Background information resources give general information about a variety of topics. These are often considered to be general reference sources, meaning that they provide basic facts and knowledge that can be used as a foundation for one's research. A little time spent in background information resources can save a tremendous amount of time when searching in databases and more subject-specific resources.
Almanacs are publications containing useful facts and statistical information; usually published annually. Some almanacs are general, like the World Almanac from FirstSearch while others are subject-specific, such as Astronomical Almanac Online . Search Addison for Almanacs to see a listing.
Bibliographies are lists of books, articles, and other materials about a particular subject or by a particular author. Entries in this list usually follow a specified format such as the APA or CBE style guides and are sometimes accompanied by an annotation. A bibliography is generally found at the end of a book or article, but may comprise the entire article or book in and of itself. Search Addison by subject for your topic and include the term bibliography to find examples. You can search entries from bibliographies in Summon to see if we have access to the source.
Biographical resources include encyclopedic entries, articles, books, and videos about a person, group, or organization. They provide historical information about a person, lists of authored works, relationships to other people and groups. and analysis of impact on a field. Search Addison by subject for your topic and include the term biography to find sources. Many subject-specific databases provide biographies; check their advanced search screen for limiting options.
Dictionaries can be both lists of words and definition and also alphabetical lists of entries on a topic. Similar to encyclopedias, these subject-specific dictionaries provide overview articles in a field, though not necessarily in as much depth, or with a bibliographic list of references. Search Addison by subject for your topic with the term dictionaries for sources.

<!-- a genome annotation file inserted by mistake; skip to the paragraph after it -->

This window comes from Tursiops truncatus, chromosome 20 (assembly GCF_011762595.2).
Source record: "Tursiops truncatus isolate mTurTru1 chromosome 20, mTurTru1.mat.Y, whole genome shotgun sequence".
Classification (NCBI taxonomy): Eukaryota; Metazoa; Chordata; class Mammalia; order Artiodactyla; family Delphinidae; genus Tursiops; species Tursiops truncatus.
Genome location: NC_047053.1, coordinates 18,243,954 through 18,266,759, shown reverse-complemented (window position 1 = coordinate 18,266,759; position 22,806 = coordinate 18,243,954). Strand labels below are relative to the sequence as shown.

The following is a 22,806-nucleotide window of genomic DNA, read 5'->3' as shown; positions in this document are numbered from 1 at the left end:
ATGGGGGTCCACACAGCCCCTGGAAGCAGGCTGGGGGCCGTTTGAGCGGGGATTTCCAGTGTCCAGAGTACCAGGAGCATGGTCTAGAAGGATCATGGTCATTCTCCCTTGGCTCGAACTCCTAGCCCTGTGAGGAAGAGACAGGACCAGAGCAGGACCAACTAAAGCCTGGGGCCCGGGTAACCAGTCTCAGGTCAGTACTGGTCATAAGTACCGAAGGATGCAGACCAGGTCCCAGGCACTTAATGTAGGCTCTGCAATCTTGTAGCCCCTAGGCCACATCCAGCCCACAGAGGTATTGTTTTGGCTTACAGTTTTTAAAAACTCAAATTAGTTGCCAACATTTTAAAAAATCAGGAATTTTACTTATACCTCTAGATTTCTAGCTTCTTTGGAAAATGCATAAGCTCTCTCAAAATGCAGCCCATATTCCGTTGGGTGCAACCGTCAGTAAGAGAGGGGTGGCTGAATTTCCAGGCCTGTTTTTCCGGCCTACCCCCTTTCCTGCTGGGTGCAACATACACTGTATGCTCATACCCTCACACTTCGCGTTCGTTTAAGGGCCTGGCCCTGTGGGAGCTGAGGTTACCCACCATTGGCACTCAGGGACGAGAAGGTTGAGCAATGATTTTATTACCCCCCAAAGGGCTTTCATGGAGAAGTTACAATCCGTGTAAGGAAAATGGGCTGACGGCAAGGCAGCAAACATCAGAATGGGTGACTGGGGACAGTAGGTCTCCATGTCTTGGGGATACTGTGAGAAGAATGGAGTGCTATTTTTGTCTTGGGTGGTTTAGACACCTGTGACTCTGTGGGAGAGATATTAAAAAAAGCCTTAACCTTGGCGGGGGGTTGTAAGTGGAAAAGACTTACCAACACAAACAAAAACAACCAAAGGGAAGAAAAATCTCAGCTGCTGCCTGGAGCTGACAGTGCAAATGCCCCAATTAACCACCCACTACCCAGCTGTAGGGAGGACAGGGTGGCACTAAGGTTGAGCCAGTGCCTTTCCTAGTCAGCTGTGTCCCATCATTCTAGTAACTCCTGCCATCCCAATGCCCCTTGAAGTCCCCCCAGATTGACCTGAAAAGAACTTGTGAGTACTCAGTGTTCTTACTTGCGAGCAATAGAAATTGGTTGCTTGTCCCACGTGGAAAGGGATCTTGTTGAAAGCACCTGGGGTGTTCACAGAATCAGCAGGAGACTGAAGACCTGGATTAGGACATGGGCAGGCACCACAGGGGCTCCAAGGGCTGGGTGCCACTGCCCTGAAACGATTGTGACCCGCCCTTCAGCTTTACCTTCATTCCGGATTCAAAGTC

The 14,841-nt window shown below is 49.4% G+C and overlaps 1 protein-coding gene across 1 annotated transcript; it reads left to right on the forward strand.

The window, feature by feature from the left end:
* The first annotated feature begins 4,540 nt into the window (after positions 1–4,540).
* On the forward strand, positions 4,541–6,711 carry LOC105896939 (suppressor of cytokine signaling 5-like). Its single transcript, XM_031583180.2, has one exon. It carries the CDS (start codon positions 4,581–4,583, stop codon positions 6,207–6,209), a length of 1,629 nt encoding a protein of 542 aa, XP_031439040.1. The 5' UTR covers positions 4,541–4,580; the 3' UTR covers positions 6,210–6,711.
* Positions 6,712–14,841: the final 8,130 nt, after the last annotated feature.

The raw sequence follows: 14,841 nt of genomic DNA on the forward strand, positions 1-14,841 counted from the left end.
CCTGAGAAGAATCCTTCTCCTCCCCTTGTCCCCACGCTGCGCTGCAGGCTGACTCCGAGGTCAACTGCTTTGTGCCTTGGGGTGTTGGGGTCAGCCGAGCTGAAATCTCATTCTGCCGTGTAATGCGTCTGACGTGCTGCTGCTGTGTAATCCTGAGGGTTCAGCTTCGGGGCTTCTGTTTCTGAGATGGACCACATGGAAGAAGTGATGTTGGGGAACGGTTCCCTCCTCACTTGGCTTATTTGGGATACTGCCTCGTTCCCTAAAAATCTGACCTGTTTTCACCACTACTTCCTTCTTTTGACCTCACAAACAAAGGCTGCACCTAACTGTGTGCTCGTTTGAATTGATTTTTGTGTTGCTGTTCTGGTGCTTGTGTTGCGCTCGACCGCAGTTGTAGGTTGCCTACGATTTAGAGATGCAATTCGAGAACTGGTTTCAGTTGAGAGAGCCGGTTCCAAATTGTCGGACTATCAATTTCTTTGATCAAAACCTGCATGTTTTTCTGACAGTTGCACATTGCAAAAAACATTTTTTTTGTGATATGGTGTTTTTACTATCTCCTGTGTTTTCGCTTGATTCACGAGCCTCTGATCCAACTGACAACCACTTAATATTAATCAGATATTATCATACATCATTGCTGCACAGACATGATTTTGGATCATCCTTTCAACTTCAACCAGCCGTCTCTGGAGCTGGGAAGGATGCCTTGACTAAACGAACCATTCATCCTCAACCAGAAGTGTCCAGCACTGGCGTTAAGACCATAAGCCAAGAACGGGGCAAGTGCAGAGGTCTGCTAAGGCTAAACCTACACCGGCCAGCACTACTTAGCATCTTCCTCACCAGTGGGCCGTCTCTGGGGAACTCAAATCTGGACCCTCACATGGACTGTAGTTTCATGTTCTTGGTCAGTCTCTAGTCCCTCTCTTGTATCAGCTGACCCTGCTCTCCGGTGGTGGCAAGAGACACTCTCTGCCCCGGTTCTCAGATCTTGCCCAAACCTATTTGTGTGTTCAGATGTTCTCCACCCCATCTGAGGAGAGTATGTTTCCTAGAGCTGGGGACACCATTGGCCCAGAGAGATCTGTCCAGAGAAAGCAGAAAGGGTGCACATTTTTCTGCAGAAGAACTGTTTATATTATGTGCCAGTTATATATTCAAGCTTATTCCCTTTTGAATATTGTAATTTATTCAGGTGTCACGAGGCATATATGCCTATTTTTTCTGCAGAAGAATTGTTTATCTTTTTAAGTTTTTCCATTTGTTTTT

Directories are lists of persons or organizations that are systematically arranged. They typically provide addresses and affiliations for individuals and addresses, officers, functions, and similar data for organizations. Use these to compare organizations or to locate contact information to ask for information directly from the source.
Encyclopedias provide short entries or essays on topics and typically include a short bibliography of references for further research. Examples include both general purpose encyclopedias like World Book Advanced Encyclopedia and subject-specific ones like Encyclopedia of Management from Gale Virtual Reference Library or Grzimek's Animal Life Encyclopedia from Gale .
Handbooks provide short entries or chapters on a topic, offering practical guidance or "how-to" instructions. Examples include the CRC Handbook of Chemistry and Physics , ADA Nutrition Care Manual , and Marks' Standard Handbook for Mechanical Engineers from Knovel .
Statistics can be used to verify your position or support an assertion in your research. Almanacs may offer some statistical information, but statistical sources will provide more in-depth coverage. Examples include the Statistical abstract of the United States and International Monetary Fund eLibrary .
Thesauruses provide lists of terms and synonyms. Examples can be both basic English language thesauruses, like Roget's Thesaurus, that provide synonyms for common English words, and subject-specific thesauruses, that provide official lists of terms (or controlled vocabulary) used in a field, such as the Thesaurus of psychological index terms. Many databases provide thesaurus lookup capabilities for searching their subject or descriptor index-searches. Use these to determine the correct/official term used to describe a topic in that database or field.